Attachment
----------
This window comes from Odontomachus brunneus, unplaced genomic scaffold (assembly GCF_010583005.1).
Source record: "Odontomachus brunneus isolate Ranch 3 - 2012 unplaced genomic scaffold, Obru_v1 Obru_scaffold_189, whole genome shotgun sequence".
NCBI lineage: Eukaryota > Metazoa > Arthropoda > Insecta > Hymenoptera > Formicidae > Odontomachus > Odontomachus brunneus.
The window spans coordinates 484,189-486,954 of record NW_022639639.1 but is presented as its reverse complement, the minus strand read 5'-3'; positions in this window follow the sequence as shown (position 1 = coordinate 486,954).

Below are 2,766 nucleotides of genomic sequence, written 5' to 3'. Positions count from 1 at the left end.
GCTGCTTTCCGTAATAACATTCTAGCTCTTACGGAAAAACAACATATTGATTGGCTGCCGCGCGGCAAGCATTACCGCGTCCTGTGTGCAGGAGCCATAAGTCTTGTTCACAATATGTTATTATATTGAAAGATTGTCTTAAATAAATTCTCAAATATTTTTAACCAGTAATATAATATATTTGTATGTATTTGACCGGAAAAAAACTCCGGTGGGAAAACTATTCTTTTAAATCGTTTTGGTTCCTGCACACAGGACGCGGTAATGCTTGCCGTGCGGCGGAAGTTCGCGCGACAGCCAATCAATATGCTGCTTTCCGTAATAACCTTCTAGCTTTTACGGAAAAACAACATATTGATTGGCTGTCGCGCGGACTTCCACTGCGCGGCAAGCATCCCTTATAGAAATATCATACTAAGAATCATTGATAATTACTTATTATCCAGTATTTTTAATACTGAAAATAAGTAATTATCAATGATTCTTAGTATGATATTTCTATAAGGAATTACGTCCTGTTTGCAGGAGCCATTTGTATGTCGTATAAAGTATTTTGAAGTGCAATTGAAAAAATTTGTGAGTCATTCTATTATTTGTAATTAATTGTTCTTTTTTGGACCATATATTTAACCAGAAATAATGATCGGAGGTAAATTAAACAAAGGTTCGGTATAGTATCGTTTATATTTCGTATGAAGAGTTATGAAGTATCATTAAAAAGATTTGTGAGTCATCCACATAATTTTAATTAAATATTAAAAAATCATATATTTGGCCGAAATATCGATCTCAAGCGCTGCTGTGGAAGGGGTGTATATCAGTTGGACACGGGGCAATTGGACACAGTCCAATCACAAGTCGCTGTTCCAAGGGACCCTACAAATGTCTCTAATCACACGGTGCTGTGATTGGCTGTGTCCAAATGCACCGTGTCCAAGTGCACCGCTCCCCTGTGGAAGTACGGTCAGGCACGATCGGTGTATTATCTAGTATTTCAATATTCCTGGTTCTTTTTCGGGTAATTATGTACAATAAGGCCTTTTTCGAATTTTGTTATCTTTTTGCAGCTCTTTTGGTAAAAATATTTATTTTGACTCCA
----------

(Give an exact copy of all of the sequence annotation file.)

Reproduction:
This window comes from Odontomachus brunneus, unplaced genomic scaffold (assembly GCF_010583005.1).
Source record: "Odontomachus brunneus isolate Ranch 3 - 2012 unplaced genomic scaffold, Obru_v1 Obru_scaffold_189, whole genome shotgun sequence".
NCBI lineage: Eukaryota > Metazoa > Arthropoda > Insecta > Hymenoptera > Formicidae > Odontomachus > Odontomachus brunneus.
The window spans coordinates 484,189-486,954 of record NW_022639639.1 but is presented as its reverse complement, the minus strand read 5'-3'; positions in this window follow the sequence as shown (position 1 = coordinate 486,954).

Below are 2,766 nucleotides of genomic sequence, written 5' to 3'. Positions count from 1 at the left end.
GCTGCTTTCCGTAATAACATTCTAGCTCTTACGGAAAAACAACATATTGATTGGCTGCCGCGCGGCAAGCATTACCGCGTCCTGTGTGCAGGAGCCATAAGTCTTGTTCACAATATGTTATTATATTGAAAGATTGTCTTAAATAAATTCTCAAATATTTTTAACCAGTAATATAATATATTTGTATGTATTTGACCGGAAAAAAACTCCGGTGGGAAAACTATTCTTTTAAATCGTTTTGGTTCCTGCACACAGGACGCGGTAATGCTTGCCGTGCGGCGGAAGTTCGCGCGACAGCCAATCAATATGCTGCTTTCCGTAATAACCTTCTAGCTTTTACGGAAAAACAACATATTGATTGGCTGTCGCGCGGACTTCCACTGCGCGGCAAGCATCCCTTATAGAAATATCATACTAAGAATCATTGATAATTACTTATTATCCAGTATTTTTAATACTGAAAATAAGTAATTATCAATGATTCTTAGTATGATATTTCTATAAGGAATTACGTCCTGTTTGCAGGAGCCATTTGTATGTCGTATAAAGTATTTTGAAGTGCAATTGAAAAAATTTGTGAGTCATTCTATTATTTGTAATTAATTGTTCTTTTTTGGACCATATATTTAACCAGAAATAATGATCGGAGGTAAATTAAACAAAGGTTCGGTATAGTATCGTTTATATTTCGTATGAAGAGTTATGAAGTATCATTAAAAAGATTTGTGAGTCATCCACATAATTTTAATTAAATATTAAAAAATCATATATTTGGCCGAAATATCGATCTCAAGCGCTGCTGTGGAAGGGGTGTATATCAGTTGGACACGGGGCAATTGGACACAGTCCAATCACAAGTCGCTGTTCCAAGGGACCCTACAAATGTCTCTAATCACACGGTGCTGTGATTGGCTGTGTCCAAATGCACCGTGTCCAAGTGCACCGCTCCCCTGTGGAAGTACGGTCAGGCACGATCGGTGTATTATCTAGTATTTCAATATTCCTGGTTCTTTTTCGGGTAATTATGTACAATAAGGCCTTTTTCGAATTTTGTTATCTTTTTGCAGCTCTTTTGGTAAAAATATTTATTTTGACTCCA